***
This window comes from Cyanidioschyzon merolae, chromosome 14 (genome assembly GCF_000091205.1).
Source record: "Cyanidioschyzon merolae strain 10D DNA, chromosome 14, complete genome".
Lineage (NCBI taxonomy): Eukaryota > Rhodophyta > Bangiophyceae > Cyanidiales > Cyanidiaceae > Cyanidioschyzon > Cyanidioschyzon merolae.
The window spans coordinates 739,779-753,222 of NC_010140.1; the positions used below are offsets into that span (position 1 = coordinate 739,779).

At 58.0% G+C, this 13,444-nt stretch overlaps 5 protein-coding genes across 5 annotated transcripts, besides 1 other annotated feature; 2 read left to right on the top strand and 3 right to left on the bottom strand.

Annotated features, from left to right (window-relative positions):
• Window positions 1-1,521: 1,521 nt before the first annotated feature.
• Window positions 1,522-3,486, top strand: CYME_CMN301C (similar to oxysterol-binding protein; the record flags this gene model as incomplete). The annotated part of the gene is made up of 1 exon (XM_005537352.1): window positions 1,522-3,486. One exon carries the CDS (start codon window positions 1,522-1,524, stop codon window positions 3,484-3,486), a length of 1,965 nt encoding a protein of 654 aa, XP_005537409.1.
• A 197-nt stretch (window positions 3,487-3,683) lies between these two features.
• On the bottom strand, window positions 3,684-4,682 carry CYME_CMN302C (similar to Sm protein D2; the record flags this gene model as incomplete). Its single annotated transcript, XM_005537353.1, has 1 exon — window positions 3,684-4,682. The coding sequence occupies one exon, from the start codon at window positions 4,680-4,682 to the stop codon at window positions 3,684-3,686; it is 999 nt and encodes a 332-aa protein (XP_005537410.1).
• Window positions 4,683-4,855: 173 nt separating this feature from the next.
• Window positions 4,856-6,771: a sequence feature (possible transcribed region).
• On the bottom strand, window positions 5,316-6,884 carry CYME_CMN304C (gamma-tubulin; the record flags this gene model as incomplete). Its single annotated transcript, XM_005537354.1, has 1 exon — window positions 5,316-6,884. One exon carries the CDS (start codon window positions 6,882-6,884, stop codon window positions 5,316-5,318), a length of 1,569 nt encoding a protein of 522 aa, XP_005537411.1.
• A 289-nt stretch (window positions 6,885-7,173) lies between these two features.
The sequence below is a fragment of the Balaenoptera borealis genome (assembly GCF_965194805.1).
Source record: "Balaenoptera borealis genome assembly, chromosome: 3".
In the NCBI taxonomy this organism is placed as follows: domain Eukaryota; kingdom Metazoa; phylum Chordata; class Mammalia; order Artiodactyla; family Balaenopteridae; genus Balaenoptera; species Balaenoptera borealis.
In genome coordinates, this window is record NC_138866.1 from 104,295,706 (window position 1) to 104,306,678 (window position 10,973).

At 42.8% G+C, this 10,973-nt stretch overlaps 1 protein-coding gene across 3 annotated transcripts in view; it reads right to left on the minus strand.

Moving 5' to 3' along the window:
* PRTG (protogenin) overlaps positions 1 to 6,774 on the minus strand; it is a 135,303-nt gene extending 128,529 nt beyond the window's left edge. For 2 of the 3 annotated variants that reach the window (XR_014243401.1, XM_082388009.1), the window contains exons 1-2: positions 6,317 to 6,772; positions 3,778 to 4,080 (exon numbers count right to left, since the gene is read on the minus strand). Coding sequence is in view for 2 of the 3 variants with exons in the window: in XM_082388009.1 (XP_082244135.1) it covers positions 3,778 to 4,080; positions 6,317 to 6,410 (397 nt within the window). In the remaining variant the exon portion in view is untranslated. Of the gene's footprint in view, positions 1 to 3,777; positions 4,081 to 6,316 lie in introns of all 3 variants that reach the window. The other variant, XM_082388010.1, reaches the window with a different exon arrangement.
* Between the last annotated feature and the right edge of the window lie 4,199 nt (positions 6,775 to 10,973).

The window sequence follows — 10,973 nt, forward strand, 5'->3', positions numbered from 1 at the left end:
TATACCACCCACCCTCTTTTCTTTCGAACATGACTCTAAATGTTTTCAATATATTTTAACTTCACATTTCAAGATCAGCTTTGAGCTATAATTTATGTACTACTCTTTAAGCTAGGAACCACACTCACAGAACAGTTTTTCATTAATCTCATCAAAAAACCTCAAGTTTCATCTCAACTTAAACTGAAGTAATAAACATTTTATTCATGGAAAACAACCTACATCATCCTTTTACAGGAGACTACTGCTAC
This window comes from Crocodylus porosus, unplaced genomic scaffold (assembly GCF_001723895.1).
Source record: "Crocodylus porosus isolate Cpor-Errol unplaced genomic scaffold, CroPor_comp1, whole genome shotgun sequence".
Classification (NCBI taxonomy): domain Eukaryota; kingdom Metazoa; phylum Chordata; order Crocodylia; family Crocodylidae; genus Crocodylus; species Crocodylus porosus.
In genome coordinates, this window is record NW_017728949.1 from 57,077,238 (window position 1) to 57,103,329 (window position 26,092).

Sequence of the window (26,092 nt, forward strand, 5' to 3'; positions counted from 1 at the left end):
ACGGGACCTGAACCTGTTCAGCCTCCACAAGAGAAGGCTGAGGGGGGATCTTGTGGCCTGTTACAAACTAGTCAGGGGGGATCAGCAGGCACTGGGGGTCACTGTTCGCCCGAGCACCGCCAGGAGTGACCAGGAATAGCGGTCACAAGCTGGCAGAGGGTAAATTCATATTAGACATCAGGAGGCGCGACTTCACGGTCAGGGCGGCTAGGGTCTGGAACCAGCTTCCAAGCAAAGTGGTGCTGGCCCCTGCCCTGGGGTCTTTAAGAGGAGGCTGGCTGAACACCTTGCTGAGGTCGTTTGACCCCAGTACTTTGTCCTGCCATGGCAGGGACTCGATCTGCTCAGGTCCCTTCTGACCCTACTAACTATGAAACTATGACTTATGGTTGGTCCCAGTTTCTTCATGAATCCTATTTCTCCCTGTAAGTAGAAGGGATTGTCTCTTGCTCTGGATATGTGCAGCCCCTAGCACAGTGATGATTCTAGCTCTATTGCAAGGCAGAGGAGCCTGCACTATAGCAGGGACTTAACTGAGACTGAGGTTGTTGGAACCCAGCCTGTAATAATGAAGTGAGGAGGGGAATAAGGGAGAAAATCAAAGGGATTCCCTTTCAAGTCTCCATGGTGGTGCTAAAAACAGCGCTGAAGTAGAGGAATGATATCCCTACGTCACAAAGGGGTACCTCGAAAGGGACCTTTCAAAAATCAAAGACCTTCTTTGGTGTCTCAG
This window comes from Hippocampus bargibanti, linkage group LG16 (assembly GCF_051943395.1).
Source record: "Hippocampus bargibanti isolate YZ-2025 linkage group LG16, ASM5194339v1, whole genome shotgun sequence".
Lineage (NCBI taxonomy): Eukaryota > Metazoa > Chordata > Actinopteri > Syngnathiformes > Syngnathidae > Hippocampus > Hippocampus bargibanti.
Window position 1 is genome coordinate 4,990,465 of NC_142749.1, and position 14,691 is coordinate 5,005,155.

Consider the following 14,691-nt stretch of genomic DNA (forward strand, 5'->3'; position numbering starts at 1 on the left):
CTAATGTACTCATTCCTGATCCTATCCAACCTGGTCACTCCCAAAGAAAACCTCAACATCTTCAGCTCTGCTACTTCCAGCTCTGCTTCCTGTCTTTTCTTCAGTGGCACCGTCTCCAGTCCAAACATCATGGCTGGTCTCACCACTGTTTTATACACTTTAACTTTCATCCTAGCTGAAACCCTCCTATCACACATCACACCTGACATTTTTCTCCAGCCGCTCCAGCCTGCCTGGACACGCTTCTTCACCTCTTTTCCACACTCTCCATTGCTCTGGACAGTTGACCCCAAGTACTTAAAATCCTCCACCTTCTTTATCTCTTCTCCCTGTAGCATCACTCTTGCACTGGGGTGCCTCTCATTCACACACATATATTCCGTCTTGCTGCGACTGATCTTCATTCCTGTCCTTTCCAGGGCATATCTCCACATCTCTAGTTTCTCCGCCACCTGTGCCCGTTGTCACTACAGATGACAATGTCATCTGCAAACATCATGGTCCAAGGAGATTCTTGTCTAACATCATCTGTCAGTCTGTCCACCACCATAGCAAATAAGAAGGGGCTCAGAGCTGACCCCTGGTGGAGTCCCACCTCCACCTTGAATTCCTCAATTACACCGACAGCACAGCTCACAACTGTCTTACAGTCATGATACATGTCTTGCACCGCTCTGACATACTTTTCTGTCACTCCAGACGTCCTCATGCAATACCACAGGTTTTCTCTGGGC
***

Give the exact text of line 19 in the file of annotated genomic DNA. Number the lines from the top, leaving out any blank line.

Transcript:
At 42.8% G+C, this 10,973-nt stretch overlaps 1 protein-coding gene across 3 annotated transcripts in view; it reads right to left on the minus strand.